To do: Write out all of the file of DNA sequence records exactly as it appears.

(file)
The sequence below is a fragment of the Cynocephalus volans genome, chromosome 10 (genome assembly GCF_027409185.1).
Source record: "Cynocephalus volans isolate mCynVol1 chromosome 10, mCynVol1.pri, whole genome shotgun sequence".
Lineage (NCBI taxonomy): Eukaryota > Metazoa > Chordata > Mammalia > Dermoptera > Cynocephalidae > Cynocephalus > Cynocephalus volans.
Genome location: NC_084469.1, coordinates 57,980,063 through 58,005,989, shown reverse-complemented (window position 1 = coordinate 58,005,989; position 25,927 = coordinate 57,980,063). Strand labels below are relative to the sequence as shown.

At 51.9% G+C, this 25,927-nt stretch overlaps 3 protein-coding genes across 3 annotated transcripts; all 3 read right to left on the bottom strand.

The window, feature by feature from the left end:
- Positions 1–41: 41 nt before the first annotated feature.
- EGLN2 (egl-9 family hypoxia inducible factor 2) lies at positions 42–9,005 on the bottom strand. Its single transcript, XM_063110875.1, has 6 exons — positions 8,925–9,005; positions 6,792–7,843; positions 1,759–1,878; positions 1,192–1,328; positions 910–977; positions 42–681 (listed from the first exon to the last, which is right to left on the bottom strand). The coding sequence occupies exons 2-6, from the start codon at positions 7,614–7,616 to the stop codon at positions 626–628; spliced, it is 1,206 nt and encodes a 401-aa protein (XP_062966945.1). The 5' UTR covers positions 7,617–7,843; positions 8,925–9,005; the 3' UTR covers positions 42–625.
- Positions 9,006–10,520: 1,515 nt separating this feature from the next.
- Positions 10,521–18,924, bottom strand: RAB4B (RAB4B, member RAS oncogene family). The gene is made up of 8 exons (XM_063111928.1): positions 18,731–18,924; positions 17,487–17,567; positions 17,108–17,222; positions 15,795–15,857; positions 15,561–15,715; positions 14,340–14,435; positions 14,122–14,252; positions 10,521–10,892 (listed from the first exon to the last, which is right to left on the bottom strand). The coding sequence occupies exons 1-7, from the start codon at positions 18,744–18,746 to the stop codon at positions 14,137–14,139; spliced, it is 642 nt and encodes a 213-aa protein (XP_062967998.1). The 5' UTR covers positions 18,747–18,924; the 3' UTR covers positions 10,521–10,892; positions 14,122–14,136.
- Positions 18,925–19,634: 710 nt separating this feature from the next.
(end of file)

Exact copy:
The sequence below is a fragment of the Cynocephalus volans genome, chromosome 10 (genome assembly GCF_027409185.1).
Source record: "Cynocephalus volans isolate mCynVol1 chromosome 10, mCynVol1.pri, whole genome shotgun sequence".
Lineage (NCBI taxonomy): Eukaryota > Metazoa > Chordata > Mammalia > Dermoptera > Cynocephalidae > Cynocephalus > Cynocephalus volans.
Genome location: NC_084469.1, coordinates 57,980,063 through 58,005,989, shown reverse-complemented (window position 1 = coordinate 58,005,989; position 25,927 = coordinate 57,980,063). Strand labels below are relative to the sequence as shown.

At 51.9% G+C, this 25,927-nt stretch overlaps 3 protein-coding genes across 3 annotated transcripts; all 3 read right to left on the bottom strand.

The window, feature by feature from the left end:
- Positions 1–41: 41 nt before the first annotated feature.
- EGLN2 (egl-9 family hypoxia inducible factor 2) lies at positions 42–9,005 on the bottom strand. Its single transcript, XM_063110875.1, has 6 exons — positions 8,925–9,005; positions 6,792–7,843; positions 1,759–1,878; positions 1,192–1,328; positions 910–977; positions 42–681 (listed from the first exon to the last, which is right to left on the bottom strand). The coding sequence occupies exons 2-6, from the start codon at positions 7,614–7,616 to the stop codon at positions 626–628; spliced, it is 1,206 nt and encodes a 401-aa protein (XP_062966945.1). The 5' UTR covers positions 7,617–7,843; positions 8,925–9,005; the 3' UTR covers positions 42–625.
- Positions 9,006–10,520: 1,515 nt separating this feature from the next.
- Positions 10,521–18,924, bottom strand: RAB4B (RAB4B, member RAS oncogene family). The gene is made up of 8 exons (XM_063111928.1): positions 18,731–18,924; positions 17,487–17,567; positions 17,108–17,222; positions 15,795–15,857; positions 15,561–15,715; positions 14,340–14,435; positions 14,122–14,252; positions 10,521–10,892 (listed from the first exon to the last, which is right to left on the bottom strand). The coding sequence occupies exons 1-7, from the start codon at positions 18,744–18,746 to the stop codon at positions 14,137–14,139; spliced, it is 642 nt and encodes a 213-aa protein (XP_062967998.1). The 5' UTR covers positions 18,747–18,924; the 3' UTR covers positions 10,521–10,892; positions 14,122–14,136.
- Positions 18,925–19,634: 710 nt separating this feature from the next.